December 2, 2020

Hindsight in 2020

Architect Eileen Gray made an astute observation on creating new architecture,

“To create, one must first question everything.”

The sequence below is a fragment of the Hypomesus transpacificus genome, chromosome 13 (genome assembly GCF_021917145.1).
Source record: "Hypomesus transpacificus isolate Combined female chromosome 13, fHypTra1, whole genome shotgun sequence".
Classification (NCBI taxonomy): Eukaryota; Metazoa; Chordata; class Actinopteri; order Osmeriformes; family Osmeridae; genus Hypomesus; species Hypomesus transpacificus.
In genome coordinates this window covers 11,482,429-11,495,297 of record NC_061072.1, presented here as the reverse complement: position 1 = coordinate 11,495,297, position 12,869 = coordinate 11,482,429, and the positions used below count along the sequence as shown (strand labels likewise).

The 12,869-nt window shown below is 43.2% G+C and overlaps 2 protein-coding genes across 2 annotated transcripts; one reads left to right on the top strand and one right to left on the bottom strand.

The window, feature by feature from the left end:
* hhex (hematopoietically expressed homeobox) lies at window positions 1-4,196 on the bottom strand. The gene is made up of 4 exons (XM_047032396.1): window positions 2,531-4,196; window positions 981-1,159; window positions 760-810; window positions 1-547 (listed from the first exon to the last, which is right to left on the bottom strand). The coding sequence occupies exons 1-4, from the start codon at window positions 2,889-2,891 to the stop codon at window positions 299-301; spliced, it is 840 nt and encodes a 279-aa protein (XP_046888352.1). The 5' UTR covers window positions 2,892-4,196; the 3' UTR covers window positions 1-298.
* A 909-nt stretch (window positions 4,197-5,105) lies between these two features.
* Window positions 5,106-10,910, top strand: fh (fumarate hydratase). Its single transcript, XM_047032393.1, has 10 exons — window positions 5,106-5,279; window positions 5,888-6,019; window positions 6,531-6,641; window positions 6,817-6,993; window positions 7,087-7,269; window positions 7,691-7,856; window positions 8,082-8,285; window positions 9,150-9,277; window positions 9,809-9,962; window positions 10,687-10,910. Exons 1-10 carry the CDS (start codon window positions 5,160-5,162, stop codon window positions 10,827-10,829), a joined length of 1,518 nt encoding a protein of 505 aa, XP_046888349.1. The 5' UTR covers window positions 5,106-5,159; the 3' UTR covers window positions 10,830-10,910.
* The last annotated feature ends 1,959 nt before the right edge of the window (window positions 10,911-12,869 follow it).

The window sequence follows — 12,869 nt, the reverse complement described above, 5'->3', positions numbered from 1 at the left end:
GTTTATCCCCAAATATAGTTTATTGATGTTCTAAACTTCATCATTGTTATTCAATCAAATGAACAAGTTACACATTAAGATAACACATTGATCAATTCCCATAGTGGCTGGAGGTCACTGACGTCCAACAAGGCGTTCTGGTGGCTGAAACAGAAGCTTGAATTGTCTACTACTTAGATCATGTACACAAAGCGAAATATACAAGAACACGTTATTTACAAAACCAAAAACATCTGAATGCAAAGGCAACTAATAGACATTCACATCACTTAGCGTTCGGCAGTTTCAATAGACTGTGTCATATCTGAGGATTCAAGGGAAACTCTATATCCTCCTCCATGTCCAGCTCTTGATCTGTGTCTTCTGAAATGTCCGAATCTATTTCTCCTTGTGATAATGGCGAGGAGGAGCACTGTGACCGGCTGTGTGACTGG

This is also true in academia, as questions drive our exploration of knowledge. The personal challenges within graduate education can leave you with more questions than answers. We have explored five shared experiences that graduate students face, examined the contexts of each in my own academic journey, and reflected on the effects of these examples on an early-career researcher (i.e., yours truly). I hope this series of blogs has answered a few questions, given a little perspective on the experiences we all share as academics, and you have learned something useful in your own journey. Data and critical examination are the fundamental building blocks of research and knowledge, and both show our experiences can lead to positive outcomes. Failure leads to more productive critical analysis. Fear is normal, and a change in perspective can relieve some of the pressure of graduate education. Frustration exists in academia because your skills are worth improving. Futility, a common perception in graduate education, hides how much you control over the journey. Focus, properly applied, maintains your momentum when you graduate and impacts the development of new knowledge and new learners. So when you have those sleepless nights, cry for hours, stare into the abyss, and have a 90 second lunch break to question your life decisions, remember that you are not alone. This is part of your journey, and the hindsight comes later.